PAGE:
By Paolo von Schirach
October 20, 2012
WASHINGTON – China is facing a major economic problem wrapped in a political problem. The emerging evidence is that the reformed, Deng Xiaoping vintage, economic model is not working so well anymore. The impressive impetus towards economic liberalization that began in the 1980s unleashed the creativity and ingenuity of tens of millions of entrepreneurial Chinese. Once it was established that making money was not inconsistent with a still dominant Communist political structure, China was on a roll.
For decades China did extremely well because of the optimized combination of several factors: massive public investments in infrastructure that allowed manufacturer to deliver goods to foreign customers in record time, cheap labor, an under valued currency that favored exports and an almost perennial construction boom that enriched local officials and developers, while employing tens of millions. The entire growth strategy was financed through cheap capital provided by a state banking monopoly that could attract all private savings at almost zero cost.
As the economy grew at a fantastic rate of 10%, year after year, the Chinese Communist Party re-legitimized its political monopoly by transforming itself into a supercharged Chamber of Commerce, relentlessly pursuing economic growth.
The Chinese are masters at changing content while leaving the old labels intact. Mao is still on all the Chinese bank notes, even though this is no longer Mao’s China. Likewise, it does not matter that the Communist Party is no longer pursuing Marxist orthodoxy. What matters is that the Communist Party is still in power, retaining just as before an absolute political monopoly.
That said, there are signs that this ideal union between an ever growing economy and political control may not work any more. Let’s see why.
Not working so well now
First of all, China’s construction boom cannot continue at the same pace. There is just too much unneeded stuff. Too many empty office towers and even empty planned cities (such as Ordos, in inner Mongolia). There is brand new but underutilized infrastructure that creates no value. You cannot just keep adding more to it, simply to show higher GDP numbers.
Secondly, the vast price advantage provided by China’s cheap labor has been eroded. Chinese labor costs are growing, and so its exports can no longer be super cheap. Going forward, one can expect that they will reach parity with the West. At that point China will have to compete on quality rather than price. How many consumers in the West buy a product because of the superior quality of Chinese brands? They buy it because it is cheap.
Chinese economist argue against SOEs
Less construction and slower exports translate into slower growth. As all this is unfolding, some Chinese economist question the Keynesian model of more stimulus to be provided by more public spending. (See AP story: China’ New Leaders Face Tough Economic Choices, October 21, 2012). They argue, quite correctly, that in the long run this is terribly inefficient and wasteful. They point out that the still vast system of China’s State Owned Enterprises (SOEs) consumes wealth, while providing in the aggregate negative returns. (Some have estimated an average return on equity of minus 6%). The World Bank, working in conjunction with a Chinese think tank, recommended in March that China would undertake a major reform of its SOEs in order to regain economic efficiency.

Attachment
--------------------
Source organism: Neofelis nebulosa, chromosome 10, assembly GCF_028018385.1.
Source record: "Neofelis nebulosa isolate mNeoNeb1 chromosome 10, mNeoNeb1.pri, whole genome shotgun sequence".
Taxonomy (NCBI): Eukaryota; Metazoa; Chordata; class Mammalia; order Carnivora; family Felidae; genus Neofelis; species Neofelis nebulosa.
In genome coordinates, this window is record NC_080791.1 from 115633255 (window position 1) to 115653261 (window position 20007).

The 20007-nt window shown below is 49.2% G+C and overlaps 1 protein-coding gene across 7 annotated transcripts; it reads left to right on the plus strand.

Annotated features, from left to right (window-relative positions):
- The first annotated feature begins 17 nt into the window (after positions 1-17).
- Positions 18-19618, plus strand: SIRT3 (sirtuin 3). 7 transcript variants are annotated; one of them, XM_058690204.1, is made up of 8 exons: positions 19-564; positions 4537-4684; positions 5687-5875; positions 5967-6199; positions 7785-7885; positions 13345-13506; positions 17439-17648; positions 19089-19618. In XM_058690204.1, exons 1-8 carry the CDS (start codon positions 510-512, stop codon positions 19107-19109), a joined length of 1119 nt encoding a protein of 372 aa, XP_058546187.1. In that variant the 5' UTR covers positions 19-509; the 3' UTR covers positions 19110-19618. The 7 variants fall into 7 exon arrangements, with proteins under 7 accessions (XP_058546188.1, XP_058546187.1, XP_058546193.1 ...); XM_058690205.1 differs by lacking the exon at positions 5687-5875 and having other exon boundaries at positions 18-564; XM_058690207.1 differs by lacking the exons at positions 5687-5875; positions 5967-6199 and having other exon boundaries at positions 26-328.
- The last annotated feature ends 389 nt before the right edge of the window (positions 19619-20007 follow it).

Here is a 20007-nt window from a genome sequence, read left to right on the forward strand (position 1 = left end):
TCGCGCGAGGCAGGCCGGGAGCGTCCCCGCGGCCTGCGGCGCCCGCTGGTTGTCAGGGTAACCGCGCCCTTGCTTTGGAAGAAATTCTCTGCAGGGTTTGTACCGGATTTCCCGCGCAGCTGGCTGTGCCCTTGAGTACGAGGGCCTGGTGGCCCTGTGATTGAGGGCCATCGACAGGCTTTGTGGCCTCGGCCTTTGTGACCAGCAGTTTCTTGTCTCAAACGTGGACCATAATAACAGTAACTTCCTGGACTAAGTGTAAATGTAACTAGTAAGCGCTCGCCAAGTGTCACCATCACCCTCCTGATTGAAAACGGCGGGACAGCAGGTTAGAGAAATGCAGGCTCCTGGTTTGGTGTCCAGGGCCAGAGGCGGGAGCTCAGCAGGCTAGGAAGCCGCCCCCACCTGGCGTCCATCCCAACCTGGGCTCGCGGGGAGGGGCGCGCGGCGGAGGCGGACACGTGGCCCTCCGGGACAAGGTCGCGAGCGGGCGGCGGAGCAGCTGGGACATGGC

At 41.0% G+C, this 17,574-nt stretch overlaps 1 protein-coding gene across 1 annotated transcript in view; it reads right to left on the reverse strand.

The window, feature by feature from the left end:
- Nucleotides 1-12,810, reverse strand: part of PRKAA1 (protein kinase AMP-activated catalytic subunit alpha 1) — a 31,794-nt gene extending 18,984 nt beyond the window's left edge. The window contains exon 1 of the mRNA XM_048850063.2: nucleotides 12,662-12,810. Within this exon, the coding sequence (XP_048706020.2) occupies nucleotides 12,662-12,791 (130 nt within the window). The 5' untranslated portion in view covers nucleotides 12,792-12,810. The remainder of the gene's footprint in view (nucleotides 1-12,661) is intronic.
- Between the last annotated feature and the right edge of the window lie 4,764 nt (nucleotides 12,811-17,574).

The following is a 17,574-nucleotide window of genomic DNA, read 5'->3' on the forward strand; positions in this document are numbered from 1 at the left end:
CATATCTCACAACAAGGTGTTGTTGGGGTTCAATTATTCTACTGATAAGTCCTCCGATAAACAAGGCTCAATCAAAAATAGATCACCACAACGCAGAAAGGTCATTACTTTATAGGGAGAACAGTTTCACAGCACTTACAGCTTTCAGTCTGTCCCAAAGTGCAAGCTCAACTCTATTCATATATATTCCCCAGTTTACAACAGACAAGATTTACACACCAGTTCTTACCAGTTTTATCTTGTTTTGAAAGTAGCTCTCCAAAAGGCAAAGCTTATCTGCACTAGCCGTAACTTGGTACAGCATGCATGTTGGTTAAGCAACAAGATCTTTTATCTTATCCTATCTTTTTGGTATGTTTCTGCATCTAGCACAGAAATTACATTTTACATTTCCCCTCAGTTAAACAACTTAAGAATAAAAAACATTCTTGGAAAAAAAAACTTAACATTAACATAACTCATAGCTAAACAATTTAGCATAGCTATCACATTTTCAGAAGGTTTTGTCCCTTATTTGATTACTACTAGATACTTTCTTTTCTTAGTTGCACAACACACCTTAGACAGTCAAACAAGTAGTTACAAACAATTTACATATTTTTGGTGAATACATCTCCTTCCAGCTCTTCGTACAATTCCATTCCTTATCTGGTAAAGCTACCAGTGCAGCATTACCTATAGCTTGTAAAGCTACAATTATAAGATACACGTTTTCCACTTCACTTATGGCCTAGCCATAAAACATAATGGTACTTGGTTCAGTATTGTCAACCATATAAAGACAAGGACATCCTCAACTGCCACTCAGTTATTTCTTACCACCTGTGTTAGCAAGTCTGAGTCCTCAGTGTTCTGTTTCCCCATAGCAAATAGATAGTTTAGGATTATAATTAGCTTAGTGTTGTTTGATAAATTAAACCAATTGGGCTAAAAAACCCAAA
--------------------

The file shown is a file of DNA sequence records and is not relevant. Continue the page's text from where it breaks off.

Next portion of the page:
Other Chinese intellectuals, (see many articles published in the magazine Caixin), have squarely accused the SOEs sector of being mostly a series of wasteful monopolies controlled by the politically connected to further their own power interests, as opposed to being wealth producing entities.
Politics and economics
That said, the very notion of reforming half or more of the Chinese economy, the half that is controlled by the state, is an almost impossible task from a political standpoint. And this is because the SOEs system is totally intertwined with the power structure. And the Chinese power structure, now determined by a system based on cooptation that favors continuity, is singularly unsuited to launch bold reforms.
The leaders who rise to the top in China are not reformers; they are skilled survivors who managed to avoid major problems on their way up. On top of that, the huge number of people who run the SOEs and benefit from them, whatever the inefficiencies of the system, have no interest whatsoever in any reform. In fact they will oppose any effort in this direction because for them this is a matter of personal political and econ0mic survival.
Taking all this into account, without serious pro-market reforms, it is most likely that China’s incredible economic rise will end soon. This does not mean economic disaster, of course, only going back to “normal” growth. Still, much slower economic growth will allow Chinese critics of the current, inefficient set up to voice their discontent. (On October 13-14, the WSJ published an interesting interview with one of them, Zhan Wiying of Peking University). And since in China economic policy criticism implies some degree of political dissent, we may very well be on the verge of something quite dramatic.
Market economies and autocracy
In the end, what China did was incredible and unprecedented: several decades of sustained economic growth successfully managed by an autocratic regime.
Still, history shows that we can have sustained economic growth and we can have autocracy. However, in the long run the two are mutually exclusive. Post-Stalinist Russia failed. Semi-reformed China has done a lot better, but it may be close to running out of steam.